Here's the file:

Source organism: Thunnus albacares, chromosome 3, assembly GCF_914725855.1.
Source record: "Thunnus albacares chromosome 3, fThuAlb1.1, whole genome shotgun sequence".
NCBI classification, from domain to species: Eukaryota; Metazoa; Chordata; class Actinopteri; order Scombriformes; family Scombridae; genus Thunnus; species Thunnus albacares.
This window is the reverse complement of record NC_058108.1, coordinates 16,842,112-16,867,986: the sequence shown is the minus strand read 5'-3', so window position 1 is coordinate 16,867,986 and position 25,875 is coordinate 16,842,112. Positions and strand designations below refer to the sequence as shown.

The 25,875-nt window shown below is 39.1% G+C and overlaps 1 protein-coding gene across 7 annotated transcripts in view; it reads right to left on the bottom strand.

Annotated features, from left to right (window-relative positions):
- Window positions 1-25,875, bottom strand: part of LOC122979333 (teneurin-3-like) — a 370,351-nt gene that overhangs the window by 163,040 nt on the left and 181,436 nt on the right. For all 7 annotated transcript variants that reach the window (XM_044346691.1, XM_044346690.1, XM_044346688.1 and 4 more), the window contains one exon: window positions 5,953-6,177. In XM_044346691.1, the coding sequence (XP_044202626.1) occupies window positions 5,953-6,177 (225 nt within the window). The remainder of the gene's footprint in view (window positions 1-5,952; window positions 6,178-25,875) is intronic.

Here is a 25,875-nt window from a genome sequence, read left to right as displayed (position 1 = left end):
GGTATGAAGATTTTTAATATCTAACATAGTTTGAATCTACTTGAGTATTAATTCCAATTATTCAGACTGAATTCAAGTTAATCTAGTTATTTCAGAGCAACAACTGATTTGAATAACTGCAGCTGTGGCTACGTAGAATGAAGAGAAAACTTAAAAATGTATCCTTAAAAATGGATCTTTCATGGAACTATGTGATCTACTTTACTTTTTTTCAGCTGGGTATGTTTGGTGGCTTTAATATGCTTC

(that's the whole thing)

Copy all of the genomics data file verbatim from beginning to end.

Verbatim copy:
Source organism: Thunnus albacares, chromosome 3, assembly GCF_914725855.1.
Source record: "Thunnus albacares chromosome 3, fThuAlb1.1, whole genome shotgun sequence".
NCBI classification, from domain to species: Eukaryota; Metazoa; Chordata; class Actinopteri; order Scombriformes; family Scombridae; genus Thunnus; species Thunnus albacares.
This window is the reverse complement of record NC_058108.1, coordinates 16,842,112-16,867,986: the sequence shown is the minus strand read 5'-3', so window position 1 is coordinate 16,867,986 and position 25,875 is coordinate 16,842,112. Positions and strand designations below refer to the sequence as shown.

The 25,875-nt window shown below is 39.1% G+C and overlaps 1 protein-coding gene across 7 annotated transcripts in view; it reads right to left on the bottom strand.

Annotated features, from left to right (window-relative positions):
- Window positions 1-25,875, bottom strand: part of LOC122979333 (teneurin-3-like) — a 370,351-nt gene that overhangs the window by 163,040 nt on the left and 181,436 nt on the right. For all 7 annotated transcript variants that reach the window (XM_044346691.1, XM_044346690.1, XM_044346688.1 and 4 more), the window contains one exon: window positions 5,953-6,177. In XM_044346691.1, the coding sequence (XP_044202626.1) occupies window positions 5,953-6,177 (225 nt within the window). The remainder of the gene's footprint in view (window positions 1-5,952; window positions 6,178-25,875) is intronic.

Here is a 25,875-nt window from a genome sequence, read left to right as displayed (position 1 = left end):
GGTATGAAGATTTTTAATATCTAACATAGTTTGAATCTACTTGAGTATTAATTCCAATTATTCAGACTGAATTCAAGTTAATCTAGTTATTTCAGAGCAACAACTGATTTGAATAACTGCAGCTGTGGCTACGTAGAATGAAGAGAAAACTTAAAAATGTATCCTTAAAAATGGATCTTTCATGGAACTATGTGATCTACTTTACTTTTTTTCAGCTGGGTATGTTTGGTGGCTTTAATATGCTTC